Top Issues for Not-for-Profits This Year

Shutterstock_81589264As auditors and management begin to prepare for June 30 year-end audits, it’s a good time to share some of the top concerns for not-for-profits this year. How can not-for-profits reassure donors that their contributions are in safe hands? What key implementation issues on new accounting standards updates are not-for-profits grappling with? Outlined below are four topics that should not be overlooked.

  1. Cybersecurity

In addition to common hacking risks, not-for-profits that accept electronic contributions are targets for credit card fraud. While retailers collect certain personal information to set up customer accounts and ship goods, not-for-profits often forgo requiring that level of detail to make donating simple. Unfortunately, this makes not-for-profits an easier testing ground for stolen credit card data. Not-for-profit entities with real-time credit card authorization and settlement are even more likely to fall victim because real-time verification makes the stolen data more valuable. These organizations then bear the burden of repaying fraudulent donations in addition to paying fees related to the refunds. Organizations that use electronic methods to accept contributions should consider adopting appropriate controls to ensure revenues are properly recognized and that cash receipts are safeguarded.

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A Call to Action for Young Leaders

Applying to the AICPA’s Leadership Academy Could be the Boost Your Career Needs

Leadership Academy group photoHey, you. You made it over the hurdle of getting your CPA license, and you’re eager to take the next step in your career development… But you’re not quite sure what that looks like. Professional development takes on many shapes and sizes. Some people like online learning and self-study, while others are drawn to a classroom setting. Many people focus on developing their soft skills, while other prefer to keep their knowledge base sharp with more technical sessions.

One often overlooked aspect of development is building a strong network of contacts in your chosen profession. If you’re interested in connecting with some of the best and brightest young CPAs in the country, look no further than the AICPA’s Leadership Academy.  This selective event exposes the next generation of CPAs to a strong ethic of leadership and service to their profession that CPAs are known for.

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Why Playing Games is a Brilliant Move

GamesWhether you’re rolling the dice to move past “Go” or speeding around curves like Mario, numerous studies show playing games of almost any kind stimulates thinking. Board games, chess, word games, games of strategy and the like are obvious choices. But did you know shooting hoops, playing interactive video games, golf, even playing charades in your living room, are all brilliance-builders too? Name the game and chances are it helps you think better and think faster, but note that different types of games enhance different parts of your intellect.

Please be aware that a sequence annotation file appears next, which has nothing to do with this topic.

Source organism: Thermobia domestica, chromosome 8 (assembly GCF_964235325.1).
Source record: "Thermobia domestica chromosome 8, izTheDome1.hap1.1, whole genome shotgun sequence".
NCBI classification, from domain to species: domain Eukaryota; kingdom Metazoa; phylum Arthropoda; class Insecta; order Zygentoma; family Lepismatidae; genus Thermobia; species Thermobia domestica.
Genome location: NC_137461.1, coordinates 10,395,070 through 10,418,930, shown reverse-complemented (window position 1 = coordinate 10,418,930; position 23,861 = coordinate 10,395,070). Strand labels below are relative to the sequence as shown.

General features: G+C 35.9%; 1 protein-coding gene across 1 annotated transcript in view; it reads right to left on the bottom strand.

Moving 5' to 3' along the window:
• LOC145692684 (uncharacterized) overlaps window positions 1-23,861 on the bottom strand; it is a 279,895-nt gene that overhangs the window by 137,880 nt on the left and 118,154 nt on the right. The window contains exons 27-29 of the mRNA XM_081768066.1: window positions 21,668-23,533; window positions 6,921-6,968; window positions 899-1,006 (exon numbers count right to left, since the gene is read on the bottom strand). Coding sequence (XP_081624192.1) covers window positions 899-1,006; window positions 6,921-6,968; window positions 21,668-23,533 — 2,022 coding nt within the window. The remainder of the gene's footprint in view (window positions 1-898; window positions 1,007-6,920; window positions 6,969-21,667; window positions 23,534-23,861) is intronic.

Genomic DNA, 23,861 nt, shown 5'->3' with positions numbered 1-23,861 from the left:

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Tax Refunds and Financial Responsibility

Tax refundThe very same week our accountant (my father) informed us we would be getting a $1,550 tax refund (thank you, 2016, for the purchase of our first home and birth of our second child), my husband and I discovered a sizeable leak in our garage roof. So now, instead of using that money for a home repair we actually wanted to make, or to boost our savings account, or add to college savings plans, or more likely, to help pay for two kids in diapers and daycare, we’re buying a new flat roof. Lucky us. But this episode got me thinking—what do most people do with tax refunds? And what do CPAs advise they do? Is there a happy medium between fiscal responsibility and fun?

Aim for No Refund at All

First and foremost, the goal, according to most CPAs, is to not get a refund. While many people love getting a large chunk of change every spring, it indicates you’re overpaying and essentially giving the government a tax-free loan. Getting no refund at all means you’re paying the IRS exactly the right amount. Of course situations change from year to year (see my home purchase and birth of kid references above) so you might not always get it right.

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Employers: 5 Tips to Make Work from Home Policies Successful

Part II

Remote workersWorking from home brings with it a special set of challenges and benefits for employees, covered in Part 1 of this series. But what if you’re the employer? An increasing number of employers – from boutique firms to huge organizations – offer their employees everything from flexible work arrangements to full-time remote work. Many have found that with the right protocols in place, flexible work arrangements benefit employers as well.

Increasingly Small World 

There’s an online video featuring two co-workers...they walk, stop for coffee, cab to work…they’re apparently working on a project together. At first they seem to be in the same place at the same time. Then it hits you – the locales are different, the cultures are different, even the time zones. But when they work, they work as one.

This concept of working together from a variety of locations has been around for years – particularly for CPA practices. Many small, medium and large firms have incorporated the idea of a remote workforce. Technology has completely changed the profession by [more easily linking employees and in] opening up new ways to add value for practices, employers, employees and even clients.

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